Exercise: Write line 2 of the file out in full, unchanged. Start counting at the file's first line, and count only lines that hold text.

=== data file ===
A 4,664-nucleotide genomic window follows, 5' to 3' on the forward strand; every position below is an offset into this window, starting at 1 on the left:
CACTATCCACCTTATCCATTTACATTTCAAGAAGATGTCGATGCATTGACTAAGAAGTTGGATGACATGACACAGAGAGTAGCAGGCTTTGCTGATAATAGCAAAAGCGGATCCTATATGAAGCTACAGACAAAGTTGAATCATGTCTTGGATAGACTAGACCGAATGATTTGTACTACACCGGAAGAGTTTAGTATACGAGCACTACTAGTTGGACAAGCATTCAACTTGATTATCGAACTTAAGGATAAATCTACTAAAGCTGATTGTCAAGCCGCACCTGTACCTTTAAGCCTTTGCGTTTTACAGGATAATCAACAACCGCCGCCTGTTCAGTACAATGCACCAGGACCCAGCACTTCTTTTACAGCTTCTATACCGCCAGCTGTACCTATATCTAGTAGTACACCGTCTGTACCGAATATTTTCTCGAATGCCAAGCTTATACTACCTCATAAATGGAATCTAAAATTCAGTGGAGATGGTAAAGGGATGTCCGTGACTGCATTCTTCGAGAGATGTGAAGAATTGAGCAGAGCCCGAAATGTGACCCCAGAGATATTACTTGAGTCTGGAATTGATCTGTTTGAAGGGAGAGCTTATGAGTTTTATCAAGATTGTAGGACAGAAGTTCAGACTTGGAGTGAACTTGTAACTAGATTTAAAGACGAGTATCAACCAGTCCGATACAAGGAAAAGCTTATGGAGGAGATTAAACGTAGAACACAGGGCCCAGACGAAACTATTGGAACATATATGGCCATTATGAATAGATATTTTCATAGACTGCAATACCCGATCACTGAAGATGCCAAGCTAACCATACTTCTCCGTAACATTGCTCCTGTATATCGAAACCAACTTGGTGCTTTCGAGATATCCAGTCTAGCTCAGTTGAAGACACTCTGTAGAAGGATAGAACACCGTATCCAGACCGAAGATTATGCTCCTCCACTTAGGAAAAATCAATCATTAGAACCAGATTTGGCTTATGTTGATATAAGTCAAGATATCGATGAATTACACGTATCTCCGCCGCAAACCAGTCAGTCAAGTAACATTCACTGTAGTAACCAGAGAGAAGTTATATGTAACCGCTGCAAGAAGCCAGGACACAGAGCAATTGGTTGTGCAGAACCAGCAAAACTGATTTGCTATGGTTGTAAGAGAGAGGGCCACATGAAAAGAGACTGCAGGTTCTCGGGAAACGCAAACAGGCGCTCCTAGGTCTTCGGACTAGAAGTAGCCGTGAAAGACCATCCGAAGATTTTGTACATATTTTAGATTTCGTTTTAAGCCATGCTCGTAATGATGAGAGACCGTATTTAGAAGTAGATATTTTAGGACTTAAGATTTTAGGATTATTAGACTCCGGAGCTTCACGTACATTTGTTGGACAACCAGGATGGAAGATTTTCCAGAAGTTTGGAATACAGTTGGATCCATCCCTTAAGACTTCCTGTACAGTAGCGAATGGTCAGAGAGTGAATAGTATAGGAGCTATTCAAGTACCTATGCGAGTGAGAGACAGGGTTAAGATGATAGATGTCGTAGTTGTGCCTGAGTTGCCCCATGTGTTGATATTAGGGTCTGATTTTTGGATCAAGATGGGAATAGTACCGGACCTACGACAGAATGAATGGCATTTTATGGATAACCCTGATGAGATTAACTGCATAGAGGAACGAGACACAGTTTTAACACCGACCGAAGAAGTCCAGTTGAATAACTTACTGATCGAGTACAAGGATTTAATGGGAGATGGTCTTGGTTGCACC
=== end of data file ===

CACTATCCACCTTATCCATTTACATTTCAAGAAGATGTCGATGCATTGACTAAGAAGTTGGATGACATGACACAGAGAGTAGCAGGCTTTGCTGATAATAGCAAAAGCGGATCCTATATGAAGCTACAGACAAAGTTGAATCATGTCTTGGATAGACTAGACCGAATGATTTGTACTACACCGGAAGAGTTTAGTATACGAGCACTACTAGTTGGACAAGCATTCAACTTGATTATCGAACTTAAGGATAAATCTACTAAAGCTGATTGTCAAGCCGCACCTGTACCTTTAAGCCTTTGCGTTTTACAGGATAATCAACAACCGCCGCCTGTTCAGTACAATGCACCAGGACCCAGCACTTCTTTTACAGCTTCTATACCGCCAGCTGTACCTATATCTAGTAGTACACCGTCTGTACCGAATATTTTCTCGAATGCCAAGCTTATACTACCTCATAAATGGAATCTAAAATTCAGTGGAGATGGTAAAGGGATGTCCGTGACTGCATTCTTCGAGAGATGTGAAGAATTGAGCAGAGCCCGAAATGTGACCCCAGAGATATTACTTGAGTCTGGAATTGATCTGTTTGAAGGGAGAGCTTATGAGTTTTATCAAGATTGTAGGACAGAAGTTCAGACTTGGAGTGAACTTGTAACTAGATTTAAAGACGAGTATCAACCAGTCCGATACAAGGAAAAGCTTATGGAGGAGATTAAACGTAGAACACAGGGCCCAGACGAAACTATTGGAACATATATGGCCATTATGAATAGATATTTTCATAGACTGCAATACCCGATCACTGAAGATGCCAAGCTAACCATACTTCTCCGTAACATTGCTCCTGTATATCGAAACCAACTTGGTGCTTTCGAGATATCCAGTCTAGCTCAGTTGAAGACACTCTGTAGAAGGATAGAACACCGTATCCAGACCGAAGATTATGCTCCTCCACTTAGGAAAAATCAATCATTAGAACCAGATTTGGCTTATGTTGATATAAGTCAAGATATCGATGAATTACACGTATCTCCGCCGCAAACCAGTCAGTCAAGTAACATTCACTGTAGTAACCAGAGAGAAGTTATATGTAACCGCTGCAAGAAGCCAGGACACAGAGCAATTGGTTGTGCAGAACCAGCAAAACTGATTTGCTATGGTTGTAAGAGAGAGGGCCACATGAAAAGAGACTGCAGGTTCTCGGGAAACGCAAACAGGCGCTCCTAGGTCTTCGGACTAGAAGTAGCCGTGAAAGACCATCCGAAGATTTTGTACATATTTTAGATTTCGTTTTAAGCCATGCTCGTAATGATGAGAGACCGTATTTAGAAGTAGATATTTTAGGACTTAAGATTTTAGGATTATTAGACTCCGGAGCTTCACGTACATTTGTTGGACAACCAGGATGGAAGATTTTCCAGAAGTTTGGAATACAGTTGGATCCATCCCTTAAGACTTCCTGTACAGTAGCGAATGGTCAGAGAGTGAATAGTATAGGAGCTATTCAAGTACCTATGCGAGTGAGAGACAGGGTTAAGATGATAGATGTCGTAGTTGTGCCTGAGTTGCCCCATGTGTTGATATTAGGGTCTGATTTTTGGATCAAGATGGGAATAGTACCGGACCTACGACAGAATGAATGGCATTTTATGGATAACCCTGATGAGATTAACTGCATAGAGGAACGAGACACAGTTTTAACACCGACCGAAGAAGTCCAGTTGAATAACTTACTGATCGAGTACAAGGATTTAATGGGAGATGGTCTTGGTTGCACC